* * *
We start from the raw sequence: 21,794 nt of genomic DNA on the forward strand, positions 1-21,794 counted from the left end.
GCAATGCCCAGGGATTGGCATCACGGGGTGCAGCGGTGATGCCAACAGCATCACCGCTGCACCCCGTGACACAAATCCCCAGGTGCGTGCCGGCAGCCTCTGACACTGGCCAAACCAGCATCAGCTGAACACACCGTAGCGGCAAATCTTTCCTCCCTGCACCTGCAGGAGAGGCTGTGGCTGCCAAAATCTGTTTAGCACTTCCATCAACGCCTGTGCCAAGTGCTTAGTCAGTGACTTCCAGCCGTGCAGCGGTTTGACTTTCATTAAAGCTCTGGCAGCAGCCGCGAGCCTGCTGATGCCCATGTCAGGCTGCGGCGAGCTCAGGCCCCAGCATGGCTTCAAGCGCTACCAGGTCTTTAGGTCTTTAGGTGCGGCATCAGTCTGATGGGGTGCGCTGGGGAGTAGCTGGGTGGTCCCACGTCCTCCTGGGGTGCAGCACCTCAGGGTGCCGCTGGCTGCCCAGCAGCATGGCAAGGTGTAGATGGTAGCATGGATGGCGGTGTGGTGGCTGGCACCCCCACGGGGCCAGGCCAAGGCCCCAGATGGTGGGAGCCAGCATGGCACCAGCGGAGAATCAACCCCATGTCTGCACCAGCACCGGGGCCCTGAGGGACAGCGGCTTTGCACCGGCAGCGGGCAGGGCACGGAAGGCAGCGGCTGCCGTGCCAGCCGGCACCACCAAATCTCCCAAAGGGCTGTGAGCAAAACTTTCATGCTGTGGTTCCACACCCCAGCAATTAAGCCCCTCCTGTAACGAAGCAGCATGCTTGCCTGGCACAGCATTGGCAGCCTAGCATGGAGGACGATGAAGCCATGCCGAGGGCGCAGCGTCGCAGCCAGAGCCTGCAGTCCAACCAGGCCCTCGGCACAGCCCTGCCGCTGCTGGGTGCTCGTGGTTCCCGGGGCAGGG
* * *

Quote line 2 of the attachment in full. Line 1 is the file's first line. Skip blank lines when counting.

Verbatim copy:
GCAATGCCCAGGGATTGGCATCACGGGGTGCAGCGGTGATGCCAACAGCATCACCGCTGCACCCCGTGACACAAATCCCCAGGTGCGTGCCGGCAGCCTCTGACACTGGCCAAACCAGCATCAGCTGAACACACCGTAGCGGCAAATCTTTCCTCCCTGCACCTGCAGGAGAGGCTGTGGCTGCCAAAATCTGTTTAGCACTTCCATCAACGCCTGTGCCAAGTGCTTAGTCAGTGACTTCCAGCCGTGCAGCGGTTTGACTTTCATTAAAGCTCTGGCAGCAGCCGCGAGCCTGCTGATGCCCATGTCAGGCTGCGGCGAGCTCAGGCCCCAGCATGGCTTCAAGCGCTACCAGGTCTTTAGGTCTTTAGGTGCGGCATCAGTCTGATGGGGTGCGCTGGGGAGTAGCTGGGTGGTCCCACGTCCTCCTGGGGTGCAGCACCTCAGGGTGCCGCTGGCTGCCCAGCAGCATGGCAAGGTGTAGATGGTAGCATGGATGGCGGTGTGGTGGCTGGCACCCCCACGGGGCCAGGCCAAGGCCCCAGATGGTGGGAGCCAGCATGGCACCAGCGGAGAATCAACCCCATGTCTGCACCAGCACCGGGGCCCTGAGGGACAGCGGCTTTGCACCGGCAGCGGGCAGGGCACGGAAGGCAGCGGCTGCCGTGCCAGCCGGCACCACCAAATCTCCCAAAGGGCTGTGAGCAAAACTTTCATGCTGTGGTTCCACACCCCAGCAATTAAGCCCCTCCTGTAACGAAGCAGCATGCTTGCCTGGCACAGCATTGGCAGCCTAGCATGGAGGACGATGAAGCCATGCCGAGGGCGCAGCGTCGCAGCCAGAGCCTGCAGTCCAACCAGGCCCTCGGCACAGCCCTGCCGCTGCTGGGTGCTCGTGGTTCCCGGGGCAGGG